Why these 20 amino acids?


Author/Creator ORCID




Biological Sciences


Biological Sciences

Citation of Original Publication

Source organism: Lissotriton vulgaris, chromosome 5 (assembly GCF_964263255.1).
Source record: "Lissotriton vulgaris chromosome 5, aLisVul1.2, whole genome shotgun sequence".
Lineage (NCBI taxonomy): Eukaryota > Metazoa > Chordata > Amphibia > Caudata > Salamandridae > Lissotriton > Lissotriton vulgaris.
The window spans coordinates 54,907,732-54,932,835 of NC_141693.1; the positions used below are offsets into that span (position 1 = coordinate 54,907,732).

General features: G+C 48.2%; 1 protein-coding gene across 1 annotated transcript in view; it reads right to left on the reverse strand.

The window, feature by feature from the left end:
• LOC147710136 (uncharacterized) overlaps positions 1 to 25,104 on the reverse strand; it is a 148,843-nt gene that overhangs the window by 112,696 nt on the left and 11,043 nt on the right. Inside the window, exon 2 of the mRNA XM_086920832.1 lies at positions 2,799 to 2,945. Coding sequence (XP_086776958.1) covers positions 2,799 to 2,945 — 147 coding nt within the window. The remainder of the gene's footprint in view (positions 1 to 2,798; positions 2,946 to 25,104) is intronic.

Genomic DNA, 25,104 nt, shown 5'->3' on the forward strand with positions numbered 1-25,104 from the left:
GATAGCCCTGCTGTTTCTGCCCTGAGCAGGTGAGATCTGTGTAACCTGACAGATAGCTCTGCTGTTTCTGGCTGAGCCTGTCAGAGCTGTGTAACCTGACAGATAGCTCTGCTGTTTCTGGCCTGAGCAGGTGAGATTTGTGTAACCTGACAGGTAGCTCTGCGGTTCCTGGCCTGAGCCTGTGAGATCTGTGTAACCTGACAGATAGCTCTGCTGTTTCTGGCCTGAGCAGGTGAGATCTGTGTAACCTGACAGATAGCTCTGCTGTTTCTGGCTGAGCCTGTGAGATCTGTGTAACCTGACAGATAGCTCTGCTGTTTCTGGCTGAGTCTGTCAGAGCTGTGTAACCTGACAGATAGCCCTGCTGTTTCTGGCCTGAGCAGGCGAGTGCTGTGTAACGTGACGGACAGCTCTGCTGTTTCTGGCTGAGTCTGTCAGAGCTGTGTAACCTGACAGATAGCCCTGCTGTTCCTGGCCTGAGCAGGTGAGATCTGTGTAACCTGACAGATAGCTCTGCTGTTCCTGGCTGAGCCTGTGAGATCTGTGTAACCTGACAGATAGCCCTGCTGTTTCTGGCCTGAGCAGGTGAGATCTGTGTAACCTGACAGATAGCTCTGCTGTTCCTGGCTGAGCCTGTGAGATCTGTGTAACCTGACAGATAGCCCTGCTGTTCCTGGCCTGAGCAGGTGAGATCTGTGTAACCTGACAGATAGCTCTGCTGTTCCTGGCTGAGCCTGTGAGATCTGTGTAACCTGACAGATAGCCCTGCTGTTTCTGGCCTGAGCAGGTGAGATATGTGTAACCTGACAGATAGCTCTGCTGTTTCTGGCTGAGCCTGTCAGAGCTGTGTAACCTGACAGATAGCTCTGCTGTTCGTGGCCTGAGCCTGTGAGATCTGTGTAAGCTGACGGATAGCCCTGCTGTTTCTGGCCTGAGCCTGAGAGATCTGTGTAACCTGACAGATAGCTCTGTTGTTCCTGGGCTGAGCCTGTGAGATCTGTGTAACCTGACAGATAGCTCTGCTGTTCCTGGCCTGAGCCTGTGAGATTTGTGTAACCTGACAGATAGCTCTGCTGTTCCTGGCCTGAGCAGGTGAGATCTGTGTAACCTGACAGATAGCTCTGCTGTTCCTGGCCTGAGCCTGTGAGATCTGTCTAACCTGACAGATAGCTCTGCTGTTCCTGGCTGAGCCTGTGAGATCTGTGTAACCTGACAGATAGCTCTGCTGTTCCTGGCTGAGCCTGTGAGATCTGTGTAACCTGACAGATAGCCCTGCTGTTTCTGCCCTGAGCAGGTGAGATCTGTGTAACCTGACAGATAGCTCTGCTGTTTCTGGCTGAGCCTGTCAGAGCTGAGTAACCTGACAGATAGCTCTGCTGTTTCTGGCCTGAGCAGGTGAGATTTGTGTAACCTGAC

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Nearly all living organisms use the same set of 20 amino acids to make proteins. However, substantial evidence indicates that this standard alphabet of amino acids is a mere subset of what was available to life during early evolution. A common qualitative explanation claims that the diversity of encoded amino acids has increased during evolution, enabling diverse protein structures and functions to be made from them. Therefore, I proposed a testable baseline hypothesis that the current amino acid alphabet comprises a subset that maximizes the diversity of certain key properties, which is responsible for protein diversity. To build a quantitative framework, I first investigated the reliability of using computational programs in predicting three fundamental amino acid properties. These properties were size, charge and hydrophobicity, as measured by van der Waals volume, isoelectric point, and logP, respectively. My results demonstrated the plausibility of estimating amino acid physiochemical properties with fast and reliable computational approaches, which can thus supplement or even replace time-consuming and costly experimental determinations. I then tested quantitative formulations of qualitative explanations for the origin of the amino acid alphabet, such as the idea that biochemical diversity of the amino acid alphabet was somehow optimized by natural selection. My research first focused on investigating whether the group of eight standard amino acids (i.e., those used in genetic coding) that are routinely produced in abiotic syntheses is in some way a non-random sample of the 66 abiotic amino acids that have been found in the Murchison meteorite. I compared statistical variance (a diversity measure) of the eight ""standard"" amino acids to alternative samples of eight amino acids chosen at random from the larger set of those that are prebiotically plausible. My results showed that when factoring in amino acid abundance, the eight standard amino acids are more diverse than most of the random sets in terms of logP (hydrophobicity) and pI (charge). These results are consistent with, though not strongly supportive of, the idea that amino acids may have been non-randomly ""chosen"" during the earliest stage of amino acid alphabet evolution. Next, I investigated the change of amino acid diversity along the formation of the genetic code. Specifically, I evaluated two widely discussed models of genetic code development: ""sequential incorporation"" (by which the genetic code encoded proteinaceous amino acids one at a time, gradually leading to the standard alphabet of 20) and ""ambiguity reduction"" (by which all 20 proteinaceous amino acids were present from the start, but moved from a state of non-specific tRNA charging to later states of increasingly specific charging). Still using statistical variance as the diversity measure, I asked how each model relates to the idea that natural selection exerted a pressure to increase the biochemical diversity of amino acids during code evolution. My results show that the ""ambiguity reduction"" model is more straightforwardly consistent with the widespread idea that natural selection acted to produce a diverse alphabet of amino acids for genetic coding. To make the amino acid data that derived from my research freely available for the scientific community and the public, I have also developed a novel web-resource of information pertaining to 387 amino acids. The database includes general information about each amino acid, the sources from which this amino acid is known, the three fundamental biophysical properties, and several analysis and visualization tools. Additionally, to illustrate the types of exploration that our database can support, I also conducted two simple Quantitative Structure-Activity Relationship (QSAR) studies of peptides that include non-standard amino acids. Each demonstrated the utility of the three fundamental biophysical properties on which our database focuses and the speed and ease with which meaningful bioactivity results (specifically potentiating activity, bitterness of taste) can be explored. In summary, my dissertation work not only deepened our understanding of the formation of the amino acid alphabet but also provided quantitative framework for origin-of-life studies and protein engineering research.